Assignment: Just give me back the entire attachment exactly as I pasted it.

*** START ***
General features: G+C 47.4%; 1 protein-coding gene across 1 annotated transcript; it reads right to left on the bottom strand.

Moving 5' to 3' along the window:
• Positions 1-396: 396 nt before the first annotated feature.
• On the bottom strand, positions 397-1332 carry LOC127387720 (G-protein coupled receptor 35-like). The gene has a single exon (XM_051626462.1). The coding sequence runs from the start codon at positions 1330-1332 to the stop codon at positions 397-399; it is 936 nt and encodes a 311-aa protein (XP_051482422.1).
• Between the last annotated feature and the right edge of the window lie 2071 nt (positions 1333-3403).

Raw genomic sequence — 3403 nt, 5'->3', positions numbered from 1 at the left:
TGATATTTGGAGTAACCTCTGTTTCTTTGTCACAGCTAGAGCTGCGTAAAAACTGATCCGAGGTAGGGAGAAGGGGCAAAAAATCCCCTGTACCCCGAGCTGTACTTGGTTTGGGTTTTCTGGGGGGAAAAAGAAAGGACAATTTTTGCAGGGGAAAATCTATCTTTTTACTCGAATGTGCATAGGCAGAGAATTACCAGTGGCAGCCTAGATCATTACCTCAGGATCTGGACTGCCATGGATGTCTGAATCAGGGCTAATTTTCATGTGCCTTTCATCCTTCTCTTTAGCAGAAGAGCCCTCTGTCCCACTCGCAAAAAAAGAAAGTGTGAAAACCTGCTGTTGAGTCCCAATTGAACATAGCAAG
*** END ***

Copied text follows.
General features: G+C 47.4%; 1 protein-coding gene across 1 annotated transcript; it reads right to left on the bottom strand.

Moving 5' to 3' along the window:
• Positions 1-396: 396 nt before the first annotated feature.
• On the bottom strand, positions 397-1332 carry LOC127387720 (G-protein coupled receptor 35-like). The gene has a single exon (XM_051626462.1). The coding sequence runs from the start codon at positions 1330-1332 to the stop codon at positions 397-399; it is 936 nt and encodes a 311-aa protein (XP_051482422.1).
• Between the last annotated feature and the right edge of the window lie 2071 nt (positions 1333-3403).

Raw genomic sequence — 3403 nt, 5'->3', positions numbered from 1 at the left:
TGATATTTGGAGTAACCTCTGTTTCTTTGTCACAGCTAGAGCTGCGTAAAAACTGATCCGAGGTAGGGAGAAGGGGCAAAAAATCCCCTGTACCCCGAGCTGTACTTGGTTTGGGTTTTCTGGGGGGAAAAAGAAAGGACAATTTTTGCAGGGGAAAATCTATCTTTTTACTCGAATGTGCATAGGCAGAGAATTACCAGTGGCAGCCTAGATCATTACCTCAGGATCTGGACTGCCATGGATGTCTGAATCAGGGCTAATTTTCATGTGCCTTTCATCCTTCTCTTTAGCAGAAGAGCCCTCTGTCCCACTCGCAAAAAAAGAAAGTGTGAAAACCTGCTGTTGAGTCCCAATTGAACATAGCAAG